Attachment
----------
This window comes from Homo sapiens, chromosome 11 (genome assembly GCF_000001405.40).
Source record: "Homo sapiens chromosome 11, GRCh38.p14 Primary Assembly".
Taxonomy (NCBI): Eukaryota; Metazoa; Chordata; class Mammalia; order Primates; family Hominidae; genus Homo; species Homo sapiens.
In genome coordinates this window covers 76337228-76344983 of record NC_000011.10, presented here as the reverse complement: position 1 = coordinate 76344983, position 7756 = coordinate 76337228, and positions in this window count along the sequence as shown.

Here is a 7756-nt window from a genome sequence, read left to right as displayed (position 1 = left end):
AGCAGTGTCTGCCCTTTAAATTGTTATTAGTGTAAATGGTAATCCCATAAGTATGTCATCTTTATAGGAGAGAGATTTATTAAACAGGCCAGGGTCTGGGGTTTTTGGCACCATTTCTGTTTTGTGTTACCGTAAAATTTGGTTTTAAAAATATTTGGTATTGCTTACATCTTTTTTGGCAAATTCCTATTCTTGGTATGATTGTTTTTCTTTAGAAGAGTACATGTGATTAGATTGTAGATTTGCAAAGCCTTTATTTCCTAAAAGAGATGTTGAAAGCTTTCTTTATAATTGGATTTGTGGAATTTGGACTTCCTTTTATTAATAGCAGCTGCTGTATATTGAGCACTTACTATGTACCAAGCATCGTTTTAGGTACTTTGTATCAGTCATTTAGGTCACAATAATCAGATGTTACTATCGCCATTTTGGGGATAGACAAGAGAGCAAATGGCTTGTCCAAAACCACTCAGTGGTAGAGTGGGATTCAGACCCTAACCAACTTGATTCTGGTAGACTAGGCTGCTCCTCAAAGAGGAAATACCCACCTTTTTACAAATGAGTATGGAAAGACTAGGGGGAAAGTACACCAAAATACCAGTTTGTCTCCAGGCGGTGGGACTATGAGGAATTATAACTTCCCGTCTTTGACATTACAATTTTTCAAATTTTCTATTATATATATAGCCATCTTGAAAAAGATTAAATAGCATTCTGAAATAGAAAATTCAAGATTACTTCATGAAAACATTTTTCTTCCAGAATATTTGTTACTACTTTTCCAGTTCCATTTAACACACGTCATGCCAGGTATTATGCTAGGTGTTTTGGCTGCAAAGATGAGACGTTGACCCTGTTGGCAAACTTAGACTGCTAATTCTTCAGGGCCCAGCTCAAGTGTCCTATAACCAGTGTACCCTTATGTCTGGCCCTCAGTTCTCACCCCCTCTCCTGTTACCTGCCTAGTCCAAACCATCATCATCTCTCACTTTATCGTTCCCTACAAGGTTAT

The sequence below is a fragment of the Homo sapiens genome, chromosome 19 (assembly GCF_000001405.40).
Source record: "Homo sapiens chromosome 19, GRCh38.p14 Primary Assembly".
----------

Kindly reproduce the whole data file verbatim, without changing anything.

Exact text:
This window comes from Homo sapiens, chromosome 11 (genome assembly GCF_000001405.40).
Source record: "Homo sapiens chromosome 11, GRCh38.p14 Primary Assembly".
Taxonomy (NCBI): Eukaryota; Metazoa; Chordata; class Mammalia; order Primates; family Hominidae; genus Homo; species Homo sapiens.
In genome coordinates this window covers 76337228-76344983 of record NC_000011.10, presented here as the reverse complement: position 1 = coordinate 76344983, position 7756 = coordinate 76337228, and positions in this window count along the sequence as shown.

Here is a 7756-nt window from a genome sequence, read left to right as displayed (position 1 = left end):
AGCAGTGTCTGCCCTTTAAATTGTTATTAGTGTAAATGGTAATCCCATAAGTATGTCATCTTTATAGGAGAGAGATTTATTAAACAGGCCAGGGTCTGGGGTTTTTGGCACCATTTCTGTTTTGTGTTACCGTAAAATTTGGTTTTAAAAATATTTGGTATTGCTTACATCTTTTTTGGCAAATTCCTATTCTTGGTATGATTGTTTTTCTTTAGAAGAGTACATGTGATTAGATTGTAGATTTGCAAAGCCTTTATTTCCTAAAAGAGATGTTGAAAGCTTTCTTTATAATTGGATTTGTGGAATTTGGACTTCCTTTTATTAATAGCAGCTGCTGTATATTGAGCACTTACTATGTACCAAGCATCGTTTTAGGTACTTTGTATCAGTCATTTAGGTCACAATAATCAGATGTTACTATCGCCATTTTGGGGATAGACAAGAGAGCAAATGGCTTGTCCAAAACCACTCAGTGGTAGAGTGGGATTCAGACCCTAACCAACTTGATTCTGGTAGACTAGGCTGCTCCTCAAAGAGGAAATACCCACCTTTTTACAAATGAGTATGGAAAGACTAGGGGGAAAGTACACCAAAATACCAGTTTGTCTCCAGGCGGTGGGACTATGAGGAATTATAACTTCCCGTCTTTGACATTACAATTTTTCAAATTTTCTATTATATATATAGCCATCTTGAAAAAGATTAAATAGCATTCTGAAATAGAAAATTCAAGATTACTTCATGAAAACATTTTTCTTCCAGAATATTTGTTACTACTTTTCCAGTTCCATTTAACACACGTCATGCCAGGTATTATGCTAGGTGTTTTGGCTGCAAAGATGAGACGTTGACCCTGTTGGCAAACTTAGACTGCTAATTCTTCAGGGCCCAGCTCAAGTGTCCTATAACCAGTGTACCCTTATGTCTGGCCCTCAGTTCTCACCCCCTCTCCTGTTACCTGCCTAGTCCAAACCATCATCATCTCTCACTTTATCGTTCCCTACAAGGTTAT

The sequence below is a fragment of the Homo sapiens genome, chromosome 19 (assembly GCF_000001405.40).
Source record: "Homo sapiens chromosome 19, GRCh38.p14 Primary Assembly".